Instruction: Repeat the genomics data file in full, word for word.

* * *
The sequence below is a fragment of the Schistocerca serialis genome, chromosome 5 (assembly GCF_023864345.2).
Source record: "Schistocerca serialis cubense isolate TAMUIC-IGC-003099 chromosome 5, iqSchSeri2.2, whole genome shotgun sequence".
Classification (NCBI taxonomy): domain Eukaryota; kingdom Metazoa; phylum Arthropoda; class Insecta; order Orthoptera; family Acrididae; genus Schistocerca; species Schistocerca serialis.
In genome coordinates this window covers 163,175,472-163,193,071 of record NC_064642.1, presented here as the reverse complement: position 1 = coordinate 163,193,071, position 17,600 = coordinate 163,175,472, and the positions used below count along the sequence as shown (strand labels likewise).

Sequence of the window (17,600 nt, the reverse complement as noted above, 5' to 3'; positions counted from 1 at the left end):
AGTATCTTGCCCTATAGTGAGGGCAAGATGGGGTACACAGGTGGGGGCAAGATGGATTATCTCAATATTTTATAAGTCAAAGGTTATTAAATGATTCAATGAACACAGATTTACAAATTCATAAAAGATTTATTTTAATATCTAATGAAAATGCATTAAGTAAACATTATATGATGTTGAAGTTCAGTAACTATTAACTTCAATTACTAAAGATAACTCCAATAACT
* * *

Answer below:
The sequence below is a fragment of the Schistocerca serialis genome, chromosome 5 (assembly GCF_023864345.2).
Source record: "Schistocerca serialis cubense isolate TAMUIC-IGC-003099 chromosome 5, iqSchSeri2.2, whole genome shotgun sequence".
Classification (NCBI taxonomy): domain Eukaryota; kingdom Metazoa; phylum Arthropoda; class Insecta; order Orthoptera; family Acrididae; genus Schistocerca; species Schistocerca serialis.
In genome coordinates this window covers 163,175,472-163,193,071 of record NC_064642.1, presented here as the reverse complement: position 1 = coordinate 163,193,071, position 17,600 = coordinate 163,175,472, and the positions used below count along the sequence as shown (strand labels likewise).

Sequence of the window (17,600 nt, the reverse complement as noted above, 5' to 3'; positions counted from 1 at the left end):
AGTATCTTGCCCTATAGTGAGGGCAAGATGGGGTACACAGGTGGGGGCAAGATGGATTATCTCAATATTTTATAAGTCAAAGGTTATTAAATGATTCAATGAACACAGATTTACAAATTCATAAAAGATTTATTTTAATATCTAATGAAAATGCATTAAGTAAACATTATATGATGTTGAAGTTCAGTAACTATTAACTTCAATTACTAAAGATAACTCCAATAACT